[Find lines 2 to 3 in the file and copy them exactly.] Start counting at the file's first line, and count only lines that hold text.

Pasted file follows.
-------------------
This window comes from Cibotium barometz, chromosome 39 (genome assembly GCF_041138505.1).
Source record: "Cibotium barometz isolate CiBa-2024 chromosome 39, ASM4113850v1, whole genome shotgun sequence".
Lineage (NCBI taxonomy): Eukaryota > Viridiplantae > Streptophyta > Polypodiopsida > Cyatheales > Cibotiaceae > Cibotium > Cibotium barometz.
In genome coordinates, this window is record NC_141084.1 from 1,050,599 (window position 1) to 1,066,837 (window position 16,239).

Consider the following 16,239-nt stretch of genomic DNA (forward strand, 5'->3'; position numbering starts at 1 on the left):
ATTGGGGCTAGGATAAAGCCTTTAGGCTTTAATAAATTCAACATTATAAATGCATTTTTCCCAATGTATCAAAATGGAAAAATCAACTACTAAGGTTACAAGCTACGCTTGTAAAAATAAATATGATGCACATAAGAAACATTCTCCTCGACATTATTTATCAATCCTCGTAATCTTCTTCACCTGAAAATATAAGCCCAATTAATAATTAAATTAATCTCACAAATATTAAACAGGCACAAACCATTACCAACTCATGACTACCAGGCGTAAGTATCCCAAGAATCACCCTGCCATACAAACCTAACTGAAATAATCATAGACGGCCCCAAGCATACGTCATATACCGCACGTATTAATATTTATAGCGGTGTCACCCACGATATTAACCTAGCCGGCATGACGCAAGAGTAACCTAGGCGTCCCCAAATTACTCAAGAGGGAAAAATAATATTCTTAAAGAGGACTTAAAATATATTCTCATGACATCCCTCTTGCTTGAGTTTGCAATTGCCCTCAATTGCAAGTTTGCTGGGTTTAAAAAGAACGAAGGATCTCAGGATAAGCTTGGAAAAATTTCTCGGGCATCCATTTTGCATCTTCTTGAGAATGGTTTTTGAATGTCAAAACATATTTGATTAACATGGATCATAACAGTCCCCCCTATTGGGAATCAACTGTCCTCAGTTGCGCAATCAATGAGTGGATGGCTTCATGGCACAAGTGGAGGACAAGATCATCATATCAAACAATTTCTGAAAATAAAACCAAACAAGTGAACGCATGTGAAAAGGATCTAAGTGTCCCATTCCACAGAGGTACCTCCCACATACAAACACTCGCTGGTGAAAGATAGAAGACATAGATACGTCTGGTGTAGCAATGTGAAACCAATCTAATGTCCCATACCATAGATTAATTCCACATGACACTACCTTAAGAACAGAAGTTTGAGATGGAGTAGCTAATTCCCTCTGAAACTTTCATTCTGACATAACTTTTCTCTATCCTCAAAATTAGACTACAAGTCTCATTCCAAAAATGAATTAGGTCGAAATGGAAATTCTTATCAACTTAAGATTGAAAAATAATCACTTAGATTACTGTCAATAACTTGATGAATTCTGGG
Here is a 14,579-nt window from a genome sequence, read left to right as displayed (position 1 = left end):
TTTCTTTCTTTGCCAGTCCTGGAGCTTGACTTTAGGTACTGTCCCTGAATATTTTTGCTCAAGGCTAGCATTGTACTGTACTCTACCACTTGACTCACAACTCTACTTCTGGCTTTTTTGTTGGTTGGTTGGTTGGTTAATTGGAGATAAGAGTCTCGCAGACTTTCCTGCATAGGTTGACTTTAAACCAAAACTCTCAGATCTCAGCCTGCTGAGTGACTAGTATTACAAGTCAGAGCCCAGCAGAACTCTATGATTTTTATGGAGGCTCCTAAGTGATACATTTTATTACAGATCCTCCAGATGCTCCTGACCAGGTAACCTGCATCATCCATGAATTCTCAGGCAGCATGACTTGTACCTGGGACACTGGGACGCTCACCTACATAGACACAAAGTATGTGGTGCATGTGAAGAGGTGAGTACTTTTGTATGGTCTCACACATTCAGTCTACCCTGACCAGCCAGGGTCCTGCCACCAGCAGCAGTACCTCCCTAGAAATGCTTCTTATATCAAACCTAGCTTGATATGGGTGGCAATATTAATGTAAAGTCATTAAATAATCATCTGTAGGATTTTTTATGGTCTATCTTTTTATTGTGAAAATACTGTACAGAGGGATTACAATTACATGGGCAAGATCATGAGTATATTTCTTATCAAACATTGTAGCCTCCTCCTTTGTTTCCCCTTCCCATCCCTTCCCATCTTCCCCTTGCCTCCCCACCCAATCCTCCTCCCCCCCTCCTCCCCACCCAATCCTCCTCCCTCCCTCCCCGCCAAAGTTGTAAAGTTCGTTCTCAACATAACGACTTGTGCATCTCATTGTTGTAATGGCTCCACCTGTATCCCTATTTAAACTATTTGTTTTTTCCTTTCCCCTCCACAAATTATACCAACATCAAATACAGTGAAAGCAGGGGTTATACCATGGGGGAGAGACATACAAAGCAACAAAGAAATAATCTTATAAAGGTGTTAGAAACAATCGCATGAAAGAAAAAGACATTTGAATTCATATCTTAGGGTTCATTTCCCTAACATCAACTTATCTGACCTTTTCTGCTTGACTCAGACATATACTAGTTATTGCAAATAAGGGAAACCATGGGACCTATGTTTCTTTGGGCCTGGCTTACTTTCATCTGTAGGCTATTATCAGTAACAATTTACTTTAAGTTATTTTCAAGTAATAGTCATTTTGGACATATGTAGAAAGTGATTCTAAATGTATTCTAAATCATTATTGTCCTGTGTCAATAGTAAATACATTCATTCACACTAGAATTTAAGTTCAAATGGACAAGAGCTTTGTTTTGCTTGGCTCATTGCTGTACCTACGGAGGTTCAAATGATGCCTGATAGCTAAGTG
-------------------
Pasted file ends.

Source record: "Cibotium barometz isolate CiBa-2024 chromosome 39, ASM4113850v1, whole genome shotgun sequence".
Lineage (NCBI taxonomy): Eukaryota > Viridiplantae > Streptophyta > Polypodiopsida > Cyatheales > Cibotiaceae > Cibotium > Cibotium barometz.